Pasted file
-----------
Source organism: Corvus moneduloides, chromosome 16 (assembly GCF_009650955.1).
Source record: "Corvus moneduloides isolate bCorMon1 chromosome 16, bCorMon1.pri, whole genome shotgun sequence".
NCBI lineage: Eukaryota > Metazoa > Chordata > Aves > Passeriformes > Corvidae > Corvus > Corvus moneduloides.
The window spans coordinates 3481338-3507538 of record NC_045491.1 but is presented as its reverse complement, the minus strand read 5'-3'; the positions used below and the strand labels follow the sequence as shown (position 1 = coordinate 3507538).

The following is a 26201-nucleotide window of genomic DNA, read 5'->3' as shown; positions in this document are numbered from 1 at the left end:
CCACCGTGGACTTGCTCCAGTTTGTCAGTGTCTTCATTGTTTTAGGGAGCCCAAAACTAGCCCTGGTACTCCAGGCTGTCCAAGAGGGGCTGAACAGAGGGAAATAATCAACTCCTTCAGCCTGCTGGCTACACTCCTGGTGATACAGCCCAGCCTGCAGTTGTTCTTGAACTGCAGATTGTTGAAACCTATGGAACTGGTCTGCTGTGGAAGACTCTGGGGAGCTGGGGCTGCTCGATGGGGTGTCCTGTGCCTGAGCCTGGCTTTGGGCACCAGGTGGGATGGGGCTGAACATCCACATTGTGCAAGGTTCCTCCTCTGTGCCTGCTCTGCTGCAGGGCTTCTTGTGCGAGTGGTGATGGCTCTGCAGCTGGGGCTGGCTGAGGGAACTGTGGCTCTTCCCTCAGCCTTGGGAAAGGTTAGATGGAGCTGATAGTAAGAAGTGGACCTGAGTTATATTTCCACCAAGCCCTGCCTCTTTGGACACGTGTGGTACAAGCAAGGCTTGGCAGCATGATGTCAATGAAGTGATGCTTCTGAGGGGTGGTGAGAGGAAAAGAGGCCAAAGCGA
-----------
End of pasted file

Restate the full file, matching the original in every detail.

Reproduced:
Source organism: Corvus moneduloides, chromosome 16 (assembly GCF_009650955.1).
Source record: "Corvus moneduloides isolate bCorMon1 chromosome 16, bCorMon1.pri, whole genome shotgun sequence".
NCBI lineage: Eukaryota > Metazoa > Chordata > Aves > Passeriformes > Corvidae > Corvus > Corvus moneduloides.
The window spans coordinates 3481338-3507538 of record NC_045491.1 but is presented as its reverse complement, the minus strand read 5'-3'; the positions used below and the strand labels follow the sequence as shown (position 1 = coordinate 3507538).

The following is a 26201-nucleotide window of genomic DNA, read 5'->3' as shown; positions in this document are numbered from 1 at the left end:
CCACCGTGGACTTGCTCCAGTTTGTCAGTGTCTTCATTGTTTTAGGGAGCCCAAAACTAGCCCTGGTACTCCAGGCTGTCCAAGAGGGGCTGAACAGAGGGAAATAATCAACTCCTTCAGCCTGCTGGCTACACTCCTGGTGATACAGCCCAGCCTGCAGTTGTTCTTGAACTGCAGATTGTTGAAACCTATGGAACTGGTCTGCTGTGGAAGACTCTGGGGAGCTGGGGCTGCTCGATGGGGTGTCCTGTGCCTGAGCCTGGCTTTGGGCACCAGGTGGGATGGGGCTGAACATCCACATTGTGCAAGGTTCCTCCTCTGTGCCTGCTCTGCTGCAGGGCTTCTTGTGCGAGTGGTGATGGCTCTGCAGCTGGGGCTGGCTGAGGGAACTGTGGCTCTTCCCTCAGCCTTGGGAAAGGTTAGATGGAGCTGATAGTAAGAAGTGGACCTGAGTTATATTTCCACCAAGCCCTGCCTCTTTGGACACGTGTGGTACAAGCAAGGCTTGGCAGCATGATGTCAATGAAGTGATGCTTCTGAGGGGTGGTGAGAGGAAAAGAGGCCAAAGCGA